EVENT: Psychology Colloquium: Professor Stephan Lewandowsky: Scientific Uncertainty and Climate Change: Constraints on policy choices Provided by an Ordinal Analysis of Uncertainty
|Psychology Colloquium: Professor Stephan Lewandowsky: Scientific Uncertainty and Climate Change: Constraints on policy choices Provided by an Ordinal Analysis of Uncertainty
Presenter: Prof Stephan Lewandowksy
University of Bristol & The University of Western Australia
Professor Stephan Lewandowsky is a cognitive scientist at the University of Bristol. He was an Australian Professorial Fellow from 2007 to 2012, and was awarded a Discovery Outstanding Researcher Award from the Australian Research Council in 2011. He held a Revesz Visiting Professorship at the University of Amsterdam in 2012, and received a Wolfson Research Merit Award from the Royal Society upon moving to the UK in 2013. His research examines people's memory, decision making, and knowledge structures, with a particular emphasis on how people update information in memory. He has published over 140 scholarly articles, chapters, and books, including numerous papers on how people respond to corrections of misinformation and what variables determine people's acceptance of scientific findings. (see www.cogsciwa.com for a complete list of scientific publications.)
Professor Lewandowsky is an award-winning teacher and was Associate Editor of the Journal of Experimental Psychology: Learning, Memory, and Cognition from 2006-2008. His research has been funded continuously since 1990 by public agencies in 5 countries. He has also contributed nearly 50 opinion pieces to the global media on issues related to climate change "Skepticism" and the coverage of science in the media. He is currently serving as Digital Content Editor for the Psychonomic Society and blogs routinely on cognitive research at www.psychonomic.org.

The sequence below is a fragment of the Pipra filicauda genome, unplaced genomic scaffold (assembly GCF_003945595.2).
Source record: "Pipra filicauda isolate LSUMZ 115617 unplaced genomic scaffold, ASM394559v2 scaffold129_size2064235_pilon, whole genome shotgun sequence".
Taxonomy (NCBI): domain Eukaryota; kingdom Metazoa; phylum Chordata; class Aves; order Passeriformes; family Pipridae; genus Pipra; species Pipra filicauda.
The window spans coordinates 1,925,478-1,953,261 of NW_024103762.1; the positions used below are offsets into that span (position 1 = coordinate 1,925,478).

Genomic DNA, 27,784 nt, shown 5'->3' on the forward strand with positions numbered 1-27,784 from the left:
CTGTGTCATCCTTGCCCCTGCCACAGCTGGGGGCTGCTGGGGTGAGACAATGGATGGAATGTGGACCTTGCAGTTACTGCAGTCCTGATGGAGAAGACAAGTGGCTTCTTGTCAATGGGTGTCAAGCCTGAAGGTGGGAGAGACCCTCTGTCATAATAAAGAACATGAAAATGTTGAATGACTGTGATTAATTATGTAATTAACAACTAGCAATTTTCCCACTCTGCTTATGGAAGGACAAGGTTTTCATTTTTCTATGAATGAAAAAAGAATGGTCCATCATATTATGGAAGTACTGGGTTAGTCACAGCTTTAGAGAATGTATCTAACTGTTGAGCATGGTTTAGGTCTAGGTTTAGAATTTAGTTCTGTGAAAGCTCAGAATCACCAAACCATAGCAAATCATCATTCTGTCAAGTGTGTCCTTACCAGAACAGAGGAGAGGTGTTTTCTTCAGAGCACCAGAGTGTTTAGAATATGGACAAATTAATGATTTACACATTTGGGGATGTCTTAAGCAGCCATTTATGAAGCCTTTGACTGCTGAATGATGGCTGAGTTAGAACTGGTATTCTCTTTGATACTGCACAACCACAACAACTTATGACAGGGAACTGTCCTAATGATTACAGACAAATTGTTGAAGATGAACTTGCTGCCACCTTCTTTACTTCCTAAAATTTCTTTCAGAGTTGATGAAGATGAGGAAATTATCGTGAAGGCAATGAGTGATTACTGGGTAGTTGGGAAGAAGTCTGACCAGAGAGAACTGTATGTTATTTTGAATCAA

Title: Scientific Uncertainty and Climate Change: Constraints on Policy Choices Provided by an Ordinal Analysis of Uncertainty
Uncertainty forms an integral part of science and uncertainty is intrinsic to many global risks that dynamically unfold over time, from "peak oil" to genetically modified foods to climate change. Uncertainty is often cited in connection with political arguments against mitigative or corrective action. Using climate change as a case study, I apply an ordinal analysis (i.e ordinal statements are of the form "greater than" of "not enough") of uncertainty within the climate system. This analysis yields three mathematical constraints that are robust to a broad range of assumptions and not sensitive to people's cultural cognition or subjective risk perceptions. The Constraints imply that greater uncertainty (i.e "greater than expected" or "too great to act") actually provides greater impetus for mitigative action. The constraints involve (a) the inevitable positive skew of estimates of climate sensitivity; (b) the convex damage function, and (c) the bounded aspect of the carbon budget. Those normative constraints are explored with respect to different policy choices for mitigation and adaptation.
Prof. Stephan Lewandowsky
Bayliss Lecture Theatre, Chemistry, G.33
Tue, 14 Apr 2015 13:00
Tue, 14 Apr 2015 14:00
Admin Psy <[email protected]>
Tue, 14 Apr 2015 12:51
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